In honour of Bob Dylan's current UK tour, two relevant entries this week. One will appear on Dress Down Sunday, the day after our Guest Blogger Colm Redmond has been to see Dylan's second Blackpool concert. Today - marking the last date of three in Glasgow - a first look at Bob Dylan's only published non-fiction work.
the book: Chronicles, Volume One by Bob Dylan
published 2004, section set in 1989
Across a vacant field stood an obscure roadside place, a gaunt shack called King Tut's Museum ... A young girl was on the balcony beating the dust off a rug, dressed in pink gymnastic tights, had long black oiled ringlets and a bath towel around her shoulders. The dust hung like a red cloud in the air...
[The store] was run by an old-timer called Sun Pie, one of the most singular characters you'd ever want to meet. The man was short and wiry like a panther, dark face but with Slavic features, wore a narrow brimmed, flat topped straw hat. On his bones was the raw skin of the earth. The young girl up on the balcony was his wife. She looked like a schoolgirl.
observations: There is no sign whatsoever of Volume Two of Bob Dylan's long-awaited memoir - but it's easy now to forget that no-one ever seriously believed a first volume would appear, even after it was promised. Chronicles is by no means a conventional autobiography. It alights apparently at random upon periods in Dylan's life, generally times in which he made specific albums. The project started when he was asked to write an essay about the making of each of his albums for a re-issue programme - he never got very far with that, but was inadvertently inspired to start writing more about his life.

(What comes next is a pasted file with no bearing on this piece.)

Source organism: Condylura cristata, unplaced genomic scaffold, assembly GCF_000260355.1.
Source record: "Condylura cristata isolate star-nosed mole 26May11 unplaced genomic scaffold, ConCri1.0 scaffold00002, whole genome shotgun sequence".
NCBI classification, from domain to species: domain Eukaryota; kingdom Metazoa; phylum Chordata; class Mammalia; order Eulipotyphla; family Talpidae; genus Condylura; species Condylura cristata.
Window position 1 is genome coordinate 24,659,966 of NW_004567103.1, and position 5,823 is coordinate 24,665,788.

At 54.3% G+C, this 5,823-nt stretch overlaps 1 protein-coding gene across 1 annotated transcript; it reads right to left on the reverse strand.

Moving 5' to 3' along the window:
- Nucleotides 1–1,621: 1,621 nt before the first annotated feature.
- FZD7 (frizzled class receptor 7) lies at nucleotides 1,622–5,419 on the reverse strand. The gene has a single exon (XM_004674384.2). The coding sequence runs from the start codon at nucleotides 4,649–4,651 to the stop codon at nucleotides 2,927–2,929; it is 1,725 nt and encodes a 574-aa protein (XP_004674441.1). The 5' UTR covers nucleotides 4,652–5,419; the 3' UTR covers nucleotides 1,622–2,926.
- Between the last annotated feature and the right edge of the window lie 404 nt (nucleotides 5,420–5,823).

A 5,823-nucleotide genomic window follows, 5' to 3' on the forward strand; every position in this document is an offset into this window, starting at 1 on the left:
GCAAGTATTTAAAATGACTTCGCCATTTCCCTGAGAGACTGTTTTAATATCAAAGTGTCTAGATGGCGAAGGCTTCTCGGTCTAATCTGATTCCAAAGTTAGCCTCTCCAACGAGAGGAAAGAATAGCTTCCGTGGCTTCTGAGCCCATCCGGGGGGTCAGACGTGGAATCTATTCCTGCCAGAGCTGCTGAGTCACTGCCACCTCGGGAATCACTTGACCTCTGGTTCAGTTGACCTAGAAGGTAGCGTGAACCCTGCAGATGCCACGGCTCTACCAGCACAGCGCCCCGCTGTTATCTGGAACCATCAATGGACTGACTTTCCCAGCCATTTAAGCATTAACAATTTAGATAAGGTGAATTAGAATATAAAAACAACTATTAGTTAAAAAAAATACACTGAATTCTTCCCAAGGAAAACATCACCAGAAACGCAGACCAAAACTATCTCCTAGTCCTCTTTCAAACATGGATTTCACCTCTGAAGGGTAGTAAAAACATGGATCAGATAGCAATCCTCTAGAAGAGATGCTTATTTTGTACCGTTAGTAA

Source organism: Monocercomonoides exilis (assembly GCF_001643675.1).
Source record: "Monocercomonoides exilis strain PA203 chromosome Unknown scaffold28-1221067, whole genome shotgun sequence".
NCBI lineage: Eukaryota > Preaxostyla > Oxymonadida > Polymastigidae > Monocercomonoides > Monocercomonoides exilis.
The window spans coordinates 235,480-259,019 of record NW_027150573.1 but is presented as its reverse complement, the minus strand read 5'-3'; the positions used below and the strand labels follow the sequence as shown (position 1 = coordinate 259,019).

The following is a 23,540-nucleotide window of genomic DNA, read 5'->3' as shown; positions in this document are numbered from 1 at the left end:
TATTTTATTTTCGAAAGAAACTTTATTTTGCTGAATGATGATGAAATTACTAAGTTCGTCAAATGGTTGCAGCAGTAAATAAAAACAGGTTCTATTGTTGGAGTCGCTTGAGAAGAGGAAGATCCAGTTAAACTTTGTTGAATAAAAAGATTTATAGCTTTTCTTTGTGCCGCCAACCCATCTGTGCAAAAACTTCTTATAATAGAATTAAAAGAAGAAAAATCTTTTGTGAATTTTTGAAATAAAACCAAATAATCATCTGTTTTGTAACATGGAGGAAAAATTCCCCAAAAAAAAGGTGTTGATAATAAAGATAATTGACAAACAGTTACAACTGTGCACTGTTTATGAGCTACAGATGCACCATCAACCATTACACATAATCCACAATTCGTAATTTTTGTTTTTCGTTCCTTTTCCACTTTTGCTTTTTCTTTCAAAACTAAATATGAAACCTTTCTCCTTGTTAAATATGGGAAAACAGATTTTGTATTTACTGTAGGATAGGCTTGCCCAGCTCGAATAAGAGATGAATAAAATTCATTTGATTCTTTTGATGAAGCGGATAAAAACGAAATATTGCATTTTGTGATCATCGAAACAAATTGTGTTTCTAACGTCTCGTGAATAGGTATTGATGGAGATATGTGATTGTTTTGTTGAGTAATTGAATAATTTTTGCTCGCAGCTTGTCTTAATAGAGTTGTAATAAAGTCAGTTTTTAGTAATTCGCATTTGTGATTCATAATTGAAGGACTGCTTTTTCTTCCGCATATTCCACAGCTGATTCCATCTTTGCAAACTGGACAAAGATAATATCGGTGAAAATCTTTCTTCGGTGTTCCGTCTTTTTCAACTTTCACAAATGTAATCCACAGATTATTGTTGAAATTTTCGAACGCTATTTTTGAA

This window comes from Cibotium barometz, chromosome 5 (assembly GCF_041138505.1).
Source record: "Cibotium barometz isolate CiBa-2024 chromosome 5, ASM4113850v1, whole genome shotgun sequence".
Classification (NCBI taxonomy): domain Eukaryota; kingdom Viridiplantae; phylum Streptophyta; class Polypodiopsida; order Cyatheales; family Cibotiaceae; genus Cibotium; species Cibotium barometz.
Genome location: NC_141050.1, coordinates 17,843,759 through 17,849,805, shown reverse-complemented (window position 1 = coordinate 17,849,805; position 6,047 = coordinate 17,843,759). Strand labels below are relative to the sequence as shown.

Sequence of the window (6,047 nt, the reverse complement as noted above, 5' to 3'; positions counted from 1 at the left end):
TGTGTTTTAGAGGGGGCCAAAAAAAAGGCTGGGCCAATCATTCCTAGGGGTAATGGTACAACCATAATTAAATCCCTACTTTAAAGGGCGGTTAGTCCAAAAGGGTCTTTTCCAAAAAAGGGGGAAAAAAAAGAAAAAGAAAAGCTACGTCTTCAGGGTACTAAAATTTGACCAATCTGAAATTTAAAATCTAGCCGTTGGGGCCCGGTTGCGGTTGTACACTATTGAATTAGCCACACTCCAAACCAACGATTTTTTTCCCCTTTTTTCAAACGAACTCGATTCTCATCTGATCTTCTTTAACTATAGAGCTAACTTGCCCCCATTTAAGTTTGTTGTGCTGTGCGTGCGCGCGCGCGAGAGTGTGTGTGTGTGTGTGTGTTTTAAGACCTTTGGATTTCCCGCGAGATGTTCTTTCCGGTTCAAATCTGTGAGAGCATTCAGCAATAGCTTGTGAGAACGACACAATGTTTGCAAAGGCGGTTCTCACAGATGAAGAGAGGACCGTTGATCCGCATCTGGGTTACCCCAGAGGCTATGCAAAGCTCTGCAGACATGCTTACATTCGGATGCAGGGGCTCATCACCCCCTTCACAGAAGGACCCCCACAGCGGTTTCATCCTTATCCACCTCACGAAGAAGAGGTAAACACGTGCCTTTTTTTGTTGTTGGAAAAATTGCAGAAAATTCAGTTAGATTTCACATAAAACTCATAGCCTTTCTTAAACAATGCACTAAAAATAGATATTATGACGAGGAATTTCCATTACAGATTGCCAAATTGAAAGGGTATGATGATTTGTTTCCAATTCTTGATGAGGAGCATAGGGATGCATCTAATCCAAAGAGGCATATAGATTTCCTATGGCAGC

Like Morrissey, Dylan can at times bring a picture to life despite giving no realistic details. Sun Pie had "on his bones ... the raw skin of the earth" - well, not really; but I certainly know what it means. Dylan also has a novelist's gift for telling you a lot about what someone's like just by describing their look: folk music history expert Izzy Young is "sardonic" which doesn't tell you a lot, but he also "wore heavy horn-rimmed glasses, spoke in a thick Brooklyn dialect, wore wool slacks, skinny belt and work boots, tie at a careless slant," and that kind of makes you feel like you have him pegged.
The book is astonishing for its descriptions of places and people, and exciting in its psychological twists and turns. For all its slangy informality, it's beautifully written, and he gets away with some expansively poetical writing. There are of course passages - juicy insights into the recording process, for example - that are bound to be relatively uninteresting for those who don't like Dylan's music or are unfamiliar with the particular albums we witness being recorded. But then there will always be another fleeting glimpse of a star to make up for that: "Spending time with Bono was like eating dinner on a train - feels like you're moving, going somewhere."
The picture is of Lisa Bonet as Epiphany Proudfoot in the 1987 film Angel Heart, the one that finally got her (allegedly) sacked from the squeaky-clean Cosby empire. Although the towel is not around her shoulders, the outfit's wrong, and she is not "beating the dust off a rug" (which amazingly is not a euphemism), I'm sure Sun Pie's wife looked like this. And here's a bonus pic showing her hair: